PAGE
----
In re Optimal U.S. Litigation: Presumption against Extraterritoriality of Exchange Act Trumps Plaintiffs’ Claims in Madoff Feeder Case

In In re Optimal U.S. Litigation, 10-cv-04095-SAS, 2012 WL 1988713 (S.D.N.Y. June 4, 2012), the district court dismissed the plaintiffs’ securities claims, holding that, under Morrison, the Securities Exchange Act of 1934 (“Exchange Act”) did not reach those claims.

The plaintiffs were investors in Optimal U.S., an investment fund owned by Banco Santander, S.A., and managed by Optimal Investment Management Services, S.A. (collectively, “the defendants”). Optimal U.S. invested all of its assets in the infamous Bernard L. Madoff Investment Securities LLC. The plaintiffs alleged that the defendants violated Section 10(b) of the Exchange Act by “fail[ing] to conduct adequate due diligence, ignor[ing] red flags, and ma[king] misstatements and omissions in connection with the sale of Optimal U.S. shares . . . .” Although they conceded that the purchase and sale of the shares took place outside the United States, the plaintiffs alleged that the Exchange Act still reached their claims under two theories: 1) the purchase was “in connection with” trades made in the United States; and 2) the defendants’ investments constituted an “economic reality” of trades made in the United States.

The court rejected the first theory, noting that the presumption against extraterritorial application of the Exchange Act foreclosed a broad interpretation of the phrase “in connection with” in the context of extraterritoriality. In addition, although SEC v. Compania Internacional Financiera, S.A. established that certain foreign securities that were “functional equivalents” of United States securities could be considered “in connection with” those securities, the Optimal U.S. shares and the domestic shares subject to Madoff’s trades were not “functionally equivalent” because the relationship between the two was “much more attenuated.”  See SEC v. Compania Internacional Financiera, S.A., No. 11 Civ. 4904, 2011 WL 3251813 (S.D.N.Y. July 29, 2011).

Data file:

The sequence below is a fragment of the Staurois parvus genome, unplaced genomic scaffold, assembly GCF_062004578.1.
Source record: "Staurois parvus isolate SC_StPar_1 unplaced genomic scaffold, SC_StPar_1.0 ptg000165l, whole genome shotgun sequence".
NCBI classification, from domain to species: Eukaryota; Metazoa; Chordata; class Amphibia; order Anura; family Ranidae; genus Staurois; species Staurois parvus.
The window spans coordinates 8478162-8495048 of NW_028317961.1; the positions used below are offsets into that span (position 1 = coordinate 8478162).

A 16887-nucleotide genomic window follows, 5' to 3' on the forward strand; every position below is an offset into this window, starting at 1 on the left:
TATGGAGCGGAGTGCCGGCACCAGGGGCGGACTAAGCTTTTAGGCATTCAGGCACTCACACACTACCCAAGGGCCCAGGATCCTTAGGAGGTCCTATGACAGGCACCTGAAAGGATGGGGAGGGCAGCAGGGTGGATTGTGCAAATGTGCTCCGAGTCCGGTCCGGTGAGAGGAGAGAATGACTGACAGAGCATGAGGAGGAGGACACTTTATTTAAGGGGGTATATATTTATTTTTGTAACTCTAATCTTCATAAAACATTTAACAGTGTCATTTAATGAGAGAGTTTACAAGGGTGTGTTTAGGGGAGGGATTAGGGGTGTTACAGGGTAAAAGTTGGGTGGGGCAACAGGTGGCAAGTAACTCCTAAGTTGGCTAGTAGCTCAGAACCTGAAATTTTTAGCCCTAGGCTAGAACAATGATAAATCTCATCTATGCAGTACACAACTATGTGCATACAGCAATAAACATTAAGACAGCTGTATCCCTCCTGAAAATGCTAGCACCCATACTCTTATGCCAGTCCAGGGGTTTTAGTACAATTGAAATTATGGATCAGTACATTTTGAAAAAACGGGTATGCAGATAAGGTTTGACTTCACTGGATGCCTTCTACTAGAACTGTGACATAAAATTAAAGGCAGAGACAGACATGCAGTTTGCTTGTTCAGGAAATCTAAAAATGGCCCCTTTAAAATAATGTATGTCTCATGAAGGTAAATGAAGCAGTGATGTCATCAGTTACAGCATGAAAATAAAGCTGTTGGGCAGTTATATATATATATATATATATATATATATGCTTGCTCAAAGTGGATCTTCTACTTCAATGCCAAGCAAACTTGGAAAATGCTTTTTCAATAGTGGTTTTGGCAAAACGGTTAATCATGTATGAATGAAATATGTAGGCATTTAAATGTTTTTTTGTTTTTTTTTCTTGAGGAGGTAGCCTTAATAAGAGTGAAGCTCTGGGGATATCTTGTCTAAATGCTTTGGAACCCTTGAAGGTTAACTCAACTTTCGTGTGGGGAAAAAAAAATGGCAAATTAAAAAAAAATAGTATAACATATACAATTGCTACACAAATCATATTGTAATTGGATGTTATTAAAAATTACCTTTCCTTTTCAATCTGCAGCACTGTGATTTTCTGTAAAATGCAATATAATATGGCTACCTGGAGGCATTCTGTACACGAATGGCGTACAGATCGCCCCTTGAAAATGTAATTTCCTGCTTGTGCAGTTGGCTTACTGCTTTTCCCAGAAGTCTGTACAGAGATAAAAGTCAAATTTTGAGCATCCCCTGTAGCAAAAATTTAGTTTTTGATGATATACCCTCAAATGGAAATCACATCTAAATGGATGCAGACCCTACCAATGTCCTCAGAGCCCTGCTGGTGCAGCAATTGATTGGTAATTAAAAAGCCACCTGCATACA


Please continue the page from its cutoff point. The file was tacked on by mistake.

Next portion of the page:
The court rejected the second theory on two grounds. First, the concept of “economic reality” had been employed in a prior case to dismiss claims based on a United States swap agreement that was held to be “economically equivalent” to German shares; the same concept could not be used in the “reverse situation” in an attempt to expand the reach of the Exchange Act. See Elliott Associates v. Porsche Automobile Holding, 759 F. Supp. 2d 469 (S.D.N.Y. 2010). Second, Optimal U.S. shares were not economically equivalent to any U.S.-listed shares, because the former did not have a “direct, one-to-one relationship” with the latter.

Because the court held that the strong presumption against extraterritorial application of the Exchange Act was not overcome by the plaintiffs’ two legal theories, it dismissed the plaintiffs’ securities claims brought under the Exchange Act, leaving only claims of common law fraud, negligent misrepresentation, and aiding and abetting fraud.

The primary materials for this case may be found on the DU Corporate Governance website.


Jeremy Liles